In view of the reduction of the penalty, the amount of P75,000.00 awarded by the trial court to complainant as civil indemnity should be correspondingly reduced to P50,000.00, in line with our case law that if the crime is simple rape the indemnity should only be P50,000.00. Aside from the civil indemnity, complainant should likewise be paid moral damages in the amount of P50,000.00, pursuant to the ruling of this Court that such is automatically granted in rape cases without need of proof for it is assumed that the victim has suffered moral injuries entitling her to such an award.[25]

WHEREFORE, the decision of the Regional Trial Court, Branch 110, Pasay City, convicting accused-appellant of rape, is AFFIRMED with the MODIFICATION that his sentence is REDUCED to reclusion perpetua, the award of indemnity to complainant is reduced to P50,000.00, and accused-appellant is ordered to pay complainant the additional amount of P50,000.00 as moral damages.

SO ORDERED.

Davide, Jr., C.J., Bellosillo, Melo, Puno, Vitug, Kapunan, Panganiban, Quisumbing, Purisima, Pardo, Buena, Gonzaga-Reyes, and De Leon, Jr., JJ., concur.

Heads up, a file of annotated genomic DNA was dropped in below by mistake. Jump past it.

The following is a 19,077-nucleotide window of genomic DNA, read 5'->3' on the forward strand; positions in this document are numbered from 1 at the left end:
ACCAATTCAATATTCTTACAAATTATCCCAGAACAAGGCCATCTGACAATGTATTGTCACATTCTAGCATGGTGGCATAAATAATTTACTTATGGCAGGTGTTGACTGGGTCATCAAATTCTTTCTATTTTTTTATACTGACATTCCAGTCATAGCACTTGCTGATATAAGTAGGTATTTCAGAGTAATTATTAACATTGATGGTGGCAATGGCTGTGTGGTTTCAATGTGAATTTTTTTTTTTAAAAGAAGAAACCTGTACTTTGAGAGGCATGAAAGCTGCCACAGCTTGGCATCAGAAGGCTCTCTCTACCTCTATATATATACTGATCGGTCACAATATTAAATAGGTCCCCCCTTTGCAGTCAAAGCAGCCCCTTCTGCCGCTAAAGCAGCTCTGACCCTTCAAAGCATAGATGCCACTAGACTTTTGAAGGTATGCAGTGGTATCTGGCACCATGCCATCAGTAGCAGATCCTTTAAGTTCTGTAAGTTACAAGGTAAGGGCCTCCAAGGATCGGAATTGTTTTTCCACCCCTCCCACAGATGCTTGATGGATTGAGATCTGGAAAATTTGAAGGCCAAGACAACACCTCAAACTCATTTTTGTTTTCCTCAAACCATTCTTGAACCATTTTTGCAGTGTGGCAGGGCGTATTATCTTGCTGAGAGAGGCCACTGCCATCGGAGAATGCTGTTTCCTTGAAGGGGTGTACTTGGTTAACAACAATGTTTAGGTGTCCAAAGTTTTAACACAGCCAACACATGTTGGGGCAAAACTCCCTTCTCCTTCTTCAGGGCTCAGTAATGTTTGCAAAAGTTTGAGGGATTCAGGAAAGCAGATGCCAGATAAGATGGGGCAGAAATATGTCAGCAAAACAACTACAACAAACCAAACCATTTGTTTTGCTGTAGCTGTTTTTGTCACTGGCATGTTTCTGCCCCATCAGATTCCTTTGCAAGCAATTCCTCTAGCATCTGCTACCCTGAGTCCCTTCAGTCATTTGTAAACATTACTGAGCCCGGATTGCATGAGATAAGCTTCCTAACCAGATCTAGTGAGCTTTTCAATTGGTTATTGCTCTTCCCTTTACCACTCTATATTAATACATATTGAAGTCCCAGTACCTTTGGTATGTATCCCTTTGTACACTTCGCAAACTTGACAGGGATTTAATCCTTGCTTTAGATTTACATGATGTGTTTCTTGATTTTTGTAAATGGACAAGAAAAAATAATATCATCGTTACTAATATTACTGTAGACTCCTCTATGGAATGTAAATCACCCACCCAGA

Ynares-Santiago, J., on leave.



[1] As per Judge Porfirio G. Macaraeg.

[2] Rollo, p. 7.

[3] TSN (Josibelle Baniguid), p. 2, Nov. 7, 1996; TSN (Roberto Baniguid), p. 3, Aug. 20, 1998.

[4] TSN (Josibelle Baniguid), pp. 23-78, Sept. 18, 1996; TSN (Josibelle Baniguid), pp. 2-39, Nov. 7, 1996; Exh. D; Records, p. 106.

[5] TSN (Josibelle Baniguid), pp. 70-72, Sept. 18, 1996; Exhibit D; Records, p. 106; TSN (Daniel Detera), pp. 3-8, Nov. 8, 1996.

[6] TSN (Daniel Detera), pp. 5-6, Nov. 8, 1996; Exh. G; Records, p. 109; TSN (PO3 George Clavo), pp. 4-11, Sept. 17, 1997.

[7] TSN (SPO3 Milagros Carrasco), pp. 4-21, Sept. 18, 1996.

[8] TSN (Roberto Baniguid), pp. 3-18, Aug. 20, 1998.

[9] Rollo, p. 28.

[10] People v. Baygar, G.R. No 132238, Nov. 17, 1999.

[11] TSN (Josibelle Baniguid), Nov. 7, 1996, p. 9.

[12] People v. Javier, 311 SCRA 122 (1999).

[13] People v. Flores, 311 SCRA 170 (1999).

[14] People v. Nunez, 310 SCRA 168 (1999).

[15] People v. Realin, 301 SCRA 495 (1999).

[16] People v. Dizon, 309 SCRA 669 (1999).

[17] People v. Brandares, 311 SCRA 159 (1999).

[18] People v. Javier, 311 SCRA 122 (1999).

[19] Id.

[20] People v. Atop, 286 SCRA 157 (1998); People v. Caisip, 290 SCRA 451 (1998).

[21] People v. Patalin, Jr., 311 SCRA 186 (1999).

[22] People v. Puertollano, 308 SCRA 356 (1999).

[23] 308 SCRA 356 (1999).

[24] Id., at 367.

[25] People v. Alba, 305 SCRA 811 (1999).